Pride, a feeling of honour, self-respect and appreciation. A sense of personal worth and the active expression of one’s self. This is what it means to be prideful. For the 2SLGBTQ+ community, the idea of self-expression has been something that many have had to strenuously advocate for. Years of fighting and sacrifice ensued for folks of this community to be able to live comfortably today. Although, it is important to acknowledge that society and culture can still be huge barriers for some 2SLGBTQ+ people and their ability to express themselves. Pride can mean different things for a lot of folks within the community, but when speaking on how pride can affect people specifically, it’s only appropriate for me to speak on my own experiences rather than assume the experiences of others.

Pride can be complicated and difficult at times. Within my own intersectional identity, I’m faced with a multitude of barriers built up by society and my culture around me that I feel I truly need to work on breaking through to be able to feel prideful of my intersectionality. As a queer Muslim, I felt pressured to understand homosexuality within Islam to feel validated by either identity. I grew up despising both of these aspects of my identity instead of learning to embrace them as I realized what they were. A big portion of this being the reality of my upbringing was not only the Islamic culture I was surrounded by but also the society I grew up in. There wasn’t a lot of representation (and there still isn’t) with regards to queer Muslims and not until I started university and expanding my social media networks did I start to see queer Muslim folks around me. While that provided me with some comfort in knowing that I wasn’t alone in my journey to understanding my identity, it also showed that there was a clear gap in the representation of queer Muslim folk in society. As I did more research and familiarized myself with aspects of my identity, I started to feel a sense of responsibility in providing some type of representation for those who find themselves in similar situations and are lacking that same representation I yearned for when I was younger. I joined social justice movements, progressive student unions and sat on boards that advocated for a larger queer societal movement. These not only gave me the opportunity to learn about myself, but I had the opportunity to learn about others and see that sometimes even from separate identities, we can have similar experiences.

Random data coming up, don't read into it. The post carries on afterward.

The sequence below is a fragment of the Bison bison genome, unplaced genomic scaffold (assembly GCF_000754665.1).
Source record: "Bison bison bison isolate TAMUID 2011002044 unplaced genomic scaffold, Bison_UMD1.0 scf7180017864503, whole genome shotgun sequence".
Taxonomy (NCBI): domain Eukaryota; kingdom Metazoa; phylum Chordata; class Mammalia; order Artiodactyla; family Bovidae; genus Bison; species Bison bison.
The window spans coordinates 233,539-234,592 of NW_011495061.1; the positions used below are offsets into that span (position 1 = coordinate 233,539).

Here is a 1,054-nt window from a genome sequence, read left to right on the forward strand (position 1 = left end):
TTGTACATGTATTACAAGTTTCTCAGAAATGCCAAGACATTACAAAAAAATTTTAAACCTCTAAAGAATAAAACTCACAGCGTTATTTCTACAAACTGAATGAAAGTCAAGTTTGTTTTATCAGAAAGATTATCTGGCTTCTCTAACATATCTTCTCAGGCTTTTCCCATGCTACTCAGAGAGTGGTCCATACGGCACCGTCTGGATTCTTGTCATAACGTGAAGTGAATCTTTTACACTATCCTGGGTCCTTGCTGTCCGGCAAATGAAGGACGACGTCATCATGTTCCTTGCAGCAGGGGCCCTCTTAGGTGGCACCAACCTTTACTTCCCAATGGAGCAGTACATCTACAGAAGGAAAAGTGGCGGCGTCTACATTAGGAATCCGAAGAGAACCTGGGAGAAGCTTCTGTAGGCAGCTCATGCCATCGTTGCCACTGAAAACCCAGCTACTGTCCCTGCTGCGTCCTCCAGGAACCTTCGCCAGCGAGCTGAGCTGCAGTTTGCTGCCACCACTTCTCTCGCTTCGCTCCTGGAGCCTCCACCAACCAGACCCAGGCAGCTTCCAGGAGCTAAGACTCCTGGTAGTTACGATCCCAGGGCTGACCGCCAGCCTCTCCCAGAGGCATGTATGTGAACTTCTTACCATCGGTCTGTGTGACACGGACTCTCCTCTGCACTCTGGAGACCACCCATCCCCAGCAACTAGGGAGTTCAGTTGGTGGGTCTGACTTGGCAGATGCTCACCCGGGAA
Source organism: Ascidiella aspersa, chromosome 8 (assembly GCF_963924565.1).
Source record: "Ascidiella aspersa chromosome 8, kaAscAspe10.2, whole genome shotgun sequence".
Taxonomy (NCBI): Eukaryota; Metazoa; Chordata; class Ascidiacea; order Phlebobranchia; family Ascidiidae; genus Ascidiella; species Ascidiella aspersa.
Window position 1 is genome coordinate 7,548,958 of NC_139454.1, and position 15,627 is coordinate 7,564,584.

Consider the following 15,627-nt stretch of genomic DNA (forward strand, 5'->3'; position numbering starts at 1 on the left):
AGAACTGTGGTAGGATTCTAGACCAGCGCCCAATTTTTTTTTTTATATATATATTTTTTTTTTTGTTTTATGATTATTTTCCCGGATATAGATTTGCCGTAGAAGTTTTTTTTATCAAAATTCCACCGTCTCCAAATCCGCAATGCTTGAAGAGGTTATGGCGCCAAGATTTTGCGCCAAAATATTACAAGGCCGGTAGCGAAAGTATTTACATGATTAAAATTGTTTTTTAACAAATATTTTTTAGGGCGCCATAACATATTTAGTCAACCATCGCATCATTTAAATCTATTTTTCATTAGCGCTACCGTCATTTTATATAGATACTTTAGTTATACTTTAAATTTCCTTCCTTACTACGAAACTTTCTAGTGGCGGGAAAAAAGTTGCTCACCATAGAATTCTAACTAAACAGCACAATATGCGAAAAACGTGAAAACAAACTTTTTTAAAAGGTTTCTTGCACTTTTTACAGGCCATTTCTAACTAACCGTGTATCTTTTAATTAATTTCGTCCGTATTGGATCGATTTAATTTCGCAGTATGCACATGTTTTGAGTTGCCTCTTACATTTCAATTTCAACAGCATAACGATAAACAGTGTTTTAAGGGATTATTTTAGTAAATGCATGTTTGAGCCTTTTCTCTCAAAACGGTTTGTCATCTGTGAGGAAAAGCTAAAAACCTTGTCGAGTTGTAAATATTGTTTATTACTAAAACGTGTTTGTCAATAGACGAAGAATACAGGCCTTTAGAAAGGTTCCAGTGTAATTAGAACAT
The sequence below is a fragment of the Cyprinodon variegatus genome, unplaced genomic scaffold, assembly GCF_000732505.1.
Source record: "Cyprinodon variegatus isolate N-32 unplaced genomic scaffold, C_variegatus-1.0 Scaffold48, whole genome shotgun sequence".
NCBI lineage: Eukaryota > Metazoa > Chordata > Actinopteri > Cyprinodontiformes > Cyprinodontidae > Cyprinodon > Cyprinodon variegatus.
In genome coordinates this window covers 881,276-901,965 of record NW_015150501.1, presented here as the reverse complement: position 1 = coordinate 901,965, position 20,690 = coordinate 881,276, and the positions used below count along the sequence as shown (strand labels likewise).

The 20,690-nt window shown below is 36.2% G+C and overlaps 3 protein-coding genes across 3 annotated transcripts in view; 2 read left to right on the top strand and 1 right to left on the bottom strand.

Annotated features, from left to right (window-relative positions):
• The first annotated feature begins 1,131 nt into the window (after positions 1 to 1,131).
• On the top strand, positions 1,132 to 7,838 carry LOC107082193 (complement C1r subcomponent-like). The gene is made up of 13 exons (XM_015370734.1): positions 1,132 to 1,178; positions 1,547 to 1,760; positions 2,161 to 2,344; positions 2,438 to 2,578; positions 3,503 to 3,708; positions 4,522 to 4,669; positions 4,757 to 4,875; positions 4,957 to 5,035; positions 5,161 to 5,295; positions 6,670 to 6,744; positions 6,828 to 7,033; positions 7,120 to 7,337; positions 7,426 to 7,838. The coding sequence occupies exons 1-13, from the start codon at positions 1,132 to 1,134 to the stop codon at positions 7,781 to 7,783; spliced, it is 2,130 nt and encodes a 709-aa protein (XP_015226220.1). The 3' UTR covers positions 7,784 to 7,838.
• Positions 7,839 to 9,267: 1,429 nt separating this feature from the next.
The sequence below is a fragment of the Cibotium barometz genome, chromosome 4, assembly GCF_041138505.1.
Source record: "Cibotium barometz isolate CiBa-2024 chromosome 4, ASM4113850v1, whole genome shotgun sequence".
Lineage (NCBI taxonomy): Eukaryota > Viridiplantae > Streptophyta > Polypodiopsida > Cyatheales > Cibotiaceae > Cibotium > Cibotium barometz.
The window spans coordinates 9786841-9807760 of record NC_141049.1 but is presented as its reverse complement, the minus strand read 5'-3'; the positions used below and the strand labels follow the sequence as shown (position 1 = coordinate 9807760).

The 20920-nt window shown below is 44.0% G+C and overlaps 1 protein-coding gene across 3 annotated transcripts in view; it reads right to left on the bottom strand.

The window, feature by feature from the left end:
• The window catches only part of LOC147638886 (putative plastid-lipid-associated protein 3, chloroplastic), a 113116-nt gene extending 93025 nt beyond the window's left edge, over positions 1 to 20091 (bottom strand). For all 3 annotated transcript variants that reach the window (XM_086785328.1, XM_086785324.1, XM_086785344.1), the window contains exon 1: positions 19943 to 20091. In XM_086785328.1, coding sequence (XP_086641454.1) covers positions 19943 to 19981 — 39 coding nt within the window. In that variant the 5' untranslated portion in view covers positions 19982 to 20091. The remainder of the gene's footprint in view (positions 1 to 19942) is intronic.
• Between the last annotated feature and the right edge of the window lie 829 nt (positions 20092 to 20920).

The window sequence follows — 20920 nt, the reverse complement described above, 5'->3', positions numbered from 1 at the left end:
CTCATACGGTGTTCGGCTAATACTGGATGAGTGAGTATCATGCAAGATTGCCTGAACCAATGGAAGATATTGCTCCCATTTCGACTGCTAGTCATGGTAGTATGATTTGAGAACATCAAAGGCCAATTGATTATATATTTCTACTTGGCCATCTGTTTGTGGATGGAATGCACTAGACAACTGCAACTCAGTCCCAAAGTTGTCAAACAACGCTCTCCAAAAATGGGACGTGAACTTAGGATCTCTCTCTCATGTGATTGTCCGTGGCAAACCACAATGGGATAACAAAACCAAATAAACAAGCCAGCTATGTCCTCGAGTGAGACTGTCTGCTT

When it comes to 2SLGBTQ+ pride, there is a lot to be thankful for, but it’s these experiences that can show that there is still more work to be done. Not only is it important to acknowledge the intersectional issues within the 2SLGBTQ+ community, but there are also numerous other problem areas within our society. An example of that could be the fact that Canada’s blood donation policies discriminate against members of the 2SLGBTQ+ community, specifically against men and trans women who have not had gender affirmation surgery who have sex with men from donating blood over a specific time period. This includes plasma as well, which has been recently proven useful in aiding in COVID-19 treatments. These policies have already been proven unnecessary and fueled by stigma. At the Canadian Federation of Students, there is support for a standing campaign fighting these discriminatory policies called the End the Blood Ban campaign. This campaign focuses on education and advocacy to end these discriminatory policies that impact not only 2SLGBTQ+ folks but also other folks who require blood and plasma donations. Unifor and a campaign called All Blood is Equal are promoting petitions to help aid in the fight against this discriminatory practice. While there’s more than the blood policies to fight for, it’s essential for folks to learn about how to advocate against 2SLGBTQ+ discrimination.

I’ve attached a couple of links below for some more information on this campaign and other related information.

  1. End the Ban – Canadian Federation of Students:

End the Ban

  1. All Blood is Equal – Toronto-based campaign:

  1. End the Blood Ban – Unifor petition:

In solidarity,

National Queer Constituency of the Canadian Federation of Students
Ahmed Abdallah (he/him)
2Spirit and Queer Constituency Representative